19. The system of claim 18, in which the motor has a generally cylindrical shape with a periphery that extends away from the central axis of the cartridge at least as far as the passages in the cartridge and the housing has a downwardly and outwardly slanted shield lying in the vertical passageway between the cartridge and motor so as to deflect tablets falling from the cartridge outwardly from the motor.

20. The system of claim 18, in which the dispenser housing has an inner funnel shaped bottom portion with a first opening larger that the tablets near its apex and an outer funnel shaped bottom portion with a second opening larger that the tablets near its apex, the

12 first and second openings of the funnels defining the exit.

21. The system of claim 20, in which the openings of the bottom portions have axes that are laterally offset relative to each other.

22. The system of claim 21, in which the axis of the second opening is aligned with the central axis of the cartridge and the axis of the first opening is laterally offset from the central axis of the cartridge.

23. The system of claim 22, in which a plurality of small holes for water vapor escape are formed in the outer bottom portion.

24. A swimming pool chemical dispensing system comprising:

a dispensing unit having a central axis along which tablets of a swimming pool chemical are adpated to fall to an exit point lying above the water surface of the swimming pool;

a bracket having a stopping surface and being adapted to be attached to the edge of the swimming pool;

means for pivotally mounting the dispenser unit to the bracket so that the dispensing unit is free to rotate until it abuts the stopping surface, the stopping surface being oriented so the central axis of the dis-. pensing unit is vertical when the dispensing unit abuts the stopping surface; and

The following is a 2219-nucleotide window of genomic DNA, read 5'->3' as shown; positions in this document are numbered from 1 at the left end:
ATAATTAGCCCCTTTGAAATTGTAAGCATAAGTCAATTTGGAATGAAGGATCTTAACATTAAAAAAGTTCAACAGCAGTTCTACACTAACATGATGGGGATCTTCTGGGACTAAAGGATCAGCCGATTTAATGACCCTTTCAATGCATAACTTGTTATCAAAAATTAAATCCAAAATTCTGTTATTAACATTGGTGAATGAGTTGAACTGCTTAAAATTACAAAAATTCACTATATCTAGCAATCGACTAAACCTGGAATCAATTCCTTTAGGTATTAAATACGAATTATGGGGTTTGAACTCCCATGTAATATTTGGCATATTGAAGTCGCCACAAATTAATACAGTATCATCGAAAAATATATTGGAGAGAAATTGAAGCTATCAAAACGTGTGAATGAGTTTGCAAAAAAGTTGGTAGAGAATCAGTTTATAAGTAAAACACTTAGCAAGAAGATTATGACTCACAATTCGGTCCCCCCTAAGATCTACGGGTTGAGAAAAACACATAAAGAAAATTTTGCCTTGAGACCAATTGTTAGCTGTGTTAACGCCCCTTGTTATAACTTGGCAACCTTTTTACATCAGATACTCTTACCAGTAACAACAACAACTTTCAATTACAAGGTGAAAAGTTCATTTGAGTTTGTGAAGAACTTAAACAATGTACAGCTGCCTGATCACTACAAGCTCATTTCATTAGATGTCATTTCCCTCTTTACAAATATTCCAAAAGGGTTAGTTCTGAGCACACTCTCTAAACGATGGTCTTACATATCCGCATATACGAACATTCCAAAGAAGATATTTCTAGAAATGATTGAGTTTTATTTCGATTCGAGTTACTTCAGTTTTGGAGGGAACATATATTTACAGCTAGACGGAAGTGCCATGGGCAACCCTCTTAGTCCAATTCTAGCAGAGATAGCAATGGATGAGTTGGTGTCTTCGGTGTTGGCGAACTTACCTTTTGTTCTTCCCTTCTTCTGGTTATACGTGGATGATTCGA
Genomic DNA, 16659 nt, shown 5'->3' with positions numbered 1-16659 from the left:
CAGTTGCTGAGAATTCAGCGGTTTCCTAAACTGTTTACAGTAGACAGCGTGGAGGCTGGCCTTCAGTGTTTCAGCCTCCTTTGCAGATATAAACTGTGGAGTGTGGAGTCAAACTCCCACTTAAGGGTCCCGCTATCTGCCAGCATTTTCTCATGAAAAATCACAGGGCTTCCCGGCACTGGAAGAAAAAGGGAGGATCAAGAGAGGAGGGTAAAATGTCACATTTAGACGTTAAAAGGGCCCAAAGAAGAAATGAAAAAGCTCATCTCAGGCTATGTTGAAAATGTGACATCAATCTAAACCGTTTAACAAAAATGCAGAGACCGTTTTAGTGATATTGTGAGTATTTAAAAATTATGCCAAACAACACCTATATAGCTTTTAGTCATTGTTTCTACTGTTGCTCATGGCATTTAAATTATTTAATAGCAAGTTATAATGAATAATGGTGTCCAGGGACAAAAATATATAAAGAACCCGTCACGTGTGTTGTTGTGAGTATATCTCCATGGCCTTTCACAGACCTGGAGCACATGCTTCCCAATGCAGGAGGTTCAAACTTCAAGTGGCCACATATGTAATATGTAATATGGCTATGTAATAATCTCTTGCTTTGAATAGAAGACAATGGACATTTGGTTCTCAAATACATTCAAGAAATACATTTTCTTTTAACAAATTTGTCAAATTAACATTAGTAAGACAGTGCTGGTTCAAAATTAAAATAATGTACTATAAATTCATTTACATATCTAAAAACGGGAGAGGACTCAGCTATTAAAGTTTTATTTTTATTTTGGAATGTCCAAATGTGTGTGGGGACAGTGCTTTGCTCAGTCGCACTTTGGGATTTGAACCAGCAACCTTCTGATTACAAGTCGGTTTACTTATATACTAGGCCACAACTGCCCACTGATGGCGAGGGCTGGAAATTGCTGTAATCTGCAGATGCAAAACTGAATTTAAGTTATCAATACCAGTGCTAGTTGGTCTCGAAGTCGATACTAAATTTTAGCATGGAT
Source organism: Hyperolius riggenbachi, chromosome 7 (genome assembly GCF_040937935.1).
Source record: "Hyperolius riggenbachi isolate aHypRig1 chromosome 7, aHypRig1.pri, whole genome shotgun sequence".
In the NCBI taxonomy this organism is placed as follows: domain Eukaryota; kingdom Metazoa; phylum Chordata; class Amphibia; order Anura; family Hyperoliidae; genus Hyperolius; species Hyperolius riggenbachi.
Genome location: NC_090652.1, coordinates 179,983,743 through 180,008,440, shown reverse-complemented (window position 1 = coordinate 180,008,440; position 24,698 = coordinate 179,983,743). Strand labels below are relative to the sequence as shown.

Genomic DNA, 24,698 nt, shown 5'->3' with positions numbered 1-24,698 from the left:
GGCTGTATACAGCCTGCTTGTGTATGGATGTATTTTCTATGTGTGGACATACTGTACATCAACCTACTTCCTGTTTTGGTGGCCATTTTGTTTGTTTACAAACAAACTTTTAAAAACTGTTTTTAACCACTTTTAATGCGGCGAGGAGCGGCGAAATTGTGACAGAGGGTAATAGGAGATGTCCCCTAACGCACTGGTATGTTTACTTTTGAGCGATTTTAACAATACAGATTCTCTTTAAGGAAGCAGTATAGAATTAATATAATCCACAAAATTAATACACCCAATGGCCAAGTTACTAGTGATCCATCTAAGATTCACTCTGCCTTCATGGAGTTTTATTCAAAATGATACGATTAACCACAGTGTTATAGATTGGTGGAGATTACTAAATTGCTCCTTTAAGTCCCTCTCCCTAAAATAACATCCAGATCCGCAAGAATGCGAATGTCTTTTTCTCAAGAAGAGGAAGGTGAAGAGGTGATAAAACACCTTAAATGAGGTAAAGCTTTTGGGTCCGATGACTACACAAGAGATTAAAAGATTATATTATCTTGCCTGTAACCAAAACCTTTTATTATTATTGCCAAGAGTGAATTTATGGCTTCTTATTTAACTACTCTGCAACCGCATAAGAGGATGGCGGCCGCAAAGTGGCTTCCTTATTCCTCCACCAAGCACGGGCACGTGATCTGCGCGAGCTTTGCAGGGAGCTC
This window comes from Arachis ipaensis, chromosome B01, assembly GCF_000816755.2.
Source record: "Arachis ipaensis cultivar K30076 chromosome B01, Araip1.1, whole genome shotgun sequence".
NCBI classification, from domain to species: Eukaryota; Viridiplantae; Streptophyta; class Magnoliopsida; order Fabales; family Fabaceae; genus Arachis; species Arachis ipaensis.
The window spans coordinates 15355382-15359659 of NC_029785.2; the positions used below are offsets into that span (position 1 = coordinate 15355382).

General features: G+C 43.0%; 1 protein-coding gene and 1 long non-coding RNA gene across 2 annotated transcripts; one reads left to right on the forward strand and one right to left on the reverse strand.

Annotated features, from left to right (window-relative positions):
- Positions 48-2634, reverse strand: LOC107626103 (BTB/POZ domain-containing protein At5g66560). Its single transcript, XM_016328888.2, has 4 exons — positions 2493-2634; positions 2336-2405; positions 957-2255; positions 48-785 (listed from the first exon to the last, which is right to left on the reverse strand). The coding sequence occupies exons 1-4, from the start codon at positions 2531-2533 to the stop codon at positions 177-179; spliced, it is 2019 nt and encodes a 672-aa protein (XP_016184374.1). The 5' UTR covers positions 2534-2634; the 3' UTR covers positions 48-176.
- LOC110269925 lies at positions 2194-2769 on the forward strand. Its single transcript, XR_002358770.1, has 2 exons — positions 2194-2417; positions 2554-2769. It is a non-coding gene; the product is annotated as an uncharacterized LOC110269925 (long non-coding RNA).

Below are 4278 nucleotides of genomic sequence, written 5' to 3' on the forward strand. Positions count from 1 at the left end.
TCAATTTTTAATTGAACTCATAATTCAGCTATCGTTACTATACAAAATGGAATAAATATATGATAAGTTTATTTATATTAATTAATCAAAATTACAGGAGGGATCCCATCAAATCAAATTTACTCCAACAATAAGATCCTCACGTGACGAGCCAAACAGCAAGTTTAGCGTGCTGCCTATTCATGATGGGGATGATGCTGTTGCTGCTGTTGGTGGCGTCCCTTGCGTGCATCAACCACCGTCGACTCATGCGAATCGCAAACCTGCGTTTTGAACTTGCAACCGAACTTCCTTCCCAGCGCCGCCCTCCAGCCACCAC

means for securing the dispensing unit against rotation.

25. The system of claim 24, in which the bracket comprises a flexible strip fixed to the edge of the swimming pool, a lower angular member having a first vertical portion abutting the edge of the pool and a second horizontal portion abutting and fixed to the flexible strip, an upper angular member having a first horizontal portion abutting the second portion of the lower member and a second vertical portion extending upwardly from the first portion, and means for adjustably attaching the first portion of the upper member to the second portion of the lower member such that the second portion of the upper member can be extended toward and retracted from the pool edge; the dispenser unit has adjacent to the bracket a guiding surface parallel to the central axis; and the mounting means connects the dispenser unit to the second portion of the upper member so the dispenser unit is free to rotate until its guiding surface abuts the first portion of the bottom member.